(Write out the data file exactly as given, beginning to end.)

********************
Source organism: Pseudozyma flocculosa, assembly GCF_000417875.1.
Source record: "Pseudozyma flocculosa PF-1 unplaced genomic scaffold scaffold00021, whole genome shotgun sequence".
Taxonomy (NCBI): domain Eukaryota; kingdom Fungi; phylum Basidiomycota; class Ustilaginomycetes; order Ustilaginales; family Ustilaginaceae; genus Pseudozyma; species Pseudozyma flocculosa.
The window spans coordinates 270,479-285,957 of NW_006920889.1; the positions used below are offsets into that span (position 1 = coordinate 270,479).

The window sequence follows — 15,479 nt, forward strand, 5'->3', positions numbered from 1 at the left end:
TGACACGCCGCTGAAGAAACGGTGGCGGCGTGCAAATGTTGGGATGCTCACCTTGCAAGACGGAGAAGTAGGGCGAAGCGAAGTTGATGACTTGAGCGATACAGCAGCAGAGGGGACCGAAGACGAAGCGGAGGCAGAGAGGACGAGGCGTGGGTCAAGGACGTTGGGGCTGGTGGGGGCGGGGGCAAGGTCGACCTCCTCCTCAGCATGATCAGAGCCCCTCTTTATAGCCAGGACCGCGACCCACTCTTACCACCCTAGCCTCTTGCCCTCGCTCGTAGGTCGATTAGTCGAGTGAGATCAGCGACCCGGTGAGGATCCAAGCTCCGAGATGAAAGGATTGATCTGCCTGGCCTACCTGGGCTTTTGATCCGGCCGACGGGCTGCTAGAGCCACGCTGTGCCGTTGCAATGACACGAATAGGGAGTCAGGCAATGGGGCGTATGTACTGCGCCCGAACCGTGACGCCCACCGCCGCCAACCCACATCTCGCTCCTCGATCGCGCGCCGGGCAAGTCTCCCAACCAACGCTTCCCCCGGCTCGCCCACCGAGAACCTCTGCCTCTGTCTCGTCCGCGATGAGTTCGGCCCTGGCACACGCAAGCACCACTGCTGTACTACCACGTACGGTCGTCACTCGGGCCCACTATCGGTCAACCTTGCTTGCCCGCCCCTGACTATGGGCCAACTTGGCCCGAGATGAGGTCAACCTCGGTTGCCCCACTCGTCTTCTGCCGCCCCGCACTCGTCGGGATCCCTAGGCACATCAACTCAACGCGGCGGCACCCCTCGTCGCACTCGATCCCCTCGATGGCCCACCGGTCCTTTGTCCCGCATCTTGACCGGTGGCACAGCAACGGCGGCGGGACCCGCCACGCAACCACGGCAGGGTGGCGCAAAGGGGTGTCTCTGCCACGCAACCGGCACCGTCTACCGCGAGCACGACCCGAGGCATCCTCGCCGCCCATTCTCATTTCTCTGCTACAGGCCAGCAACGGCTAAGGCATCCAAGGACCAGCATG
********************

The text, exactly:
Source organism: Pseudozyma flocculosa, assembly GCF_000417875.1.
Source record: "Pseudozyma flocculosa PF-1 unplaced genomic scaffold scaffold00021, whole genome shotgun sequence".
Taxonomy (NCBI): domain Eukaryota; kingdom Fungi; phylum Basidiomycota; class Ustilaginomycetes; order Ustilaginales; family Ustilaginaceae; genus Pseudozyma; species Pseudozyma flocculosa.
The window spans coordinates 270,479-285,957 of NW_006920889.1; the positions used below are offsets into that span (position 1 = coordinate 270,479).

The window sequence follows — 15,479 nt, forward strand, 5'->3', positions numbered from 1 at the left end:
TGACACGCCGCTGAAGAAACGGTGGCGGCGTGCAAATGTTGGGATGCTCACCTTGCAAGACGGAGAAGTAGGGCGAAGCGAAGTTGATGACTTGAGCGATACAGCAGCAGAGGGGACCGAAGACGAAGCGGAGGCAGAGAGGACGAGGCGTGGGTCAAGGACGTTGGGGCTGGTGGGGGCGGGGGCAAGGTCGACCTCCTCCTCAGCATGATCAGAGCCCCTCTTTATAGCCAGGACCGCGACCCACTCTTACCACCCTAGCCTCTTGCCCTCGCTCGTAGGTCGATTAGTCGAGTGAGATCAGCGACCCGGTGAGGATCCAAGCTCCGAGATGAAAGGATTGATCTGCCTGGCCTACCTGGGCTTTTGATCCGGCCGACGGGCTGCTAGAGCCACGCTGTGCCGTTGCAATGACACGAATAGGGAGTCAGGCAATGGGGCGTATGTACTGCGCCCGAACCGTGACGCCCACCGCCGCCAACCCACATCTCGCTCCTCGATCGCGCGCCGGGCAAGTCTCCCAACCAACGCTTCCCCCGGCTCGCCCACCGAGAACCTCTGCCTCTGTCTCGTCCGCGATGAGTTCGGCCCTGGCACACGCAAGCACCACTGCTGTACTACCACGTACGGTCGTCACTCGGGCCCACTATCGGTCAACCTTGCTTGCCCGCCCCTGACTATGGGCCAACTTGGCCCGAGATGAGGTCAACCTCGGTTGCCCCACTCGTCTTCTGCCGCCCCGCACTCGTCGGGATCCCTAGGCACATCAACTCAACGCGGCGGCACCCCTCGTCGCACTCGATCCCCTCGATGGCCCACCGGTCCTTTGTCCCGCATCTTGACCGGTGGCACAGCAACGGCGGCGGGACCCGCCACGCAACCACGGCAGGGTGGCGCAAAGGGGTGTCTCTGCCACGCAACCGGCACCGTCTACCGCGAGCACGACCCGAGGCATCCTCGCCGCCCATTCTCATTTCTCTGCTACAGGCCAGCAACGGCTAAGGCATCCAAGGACCAGCATG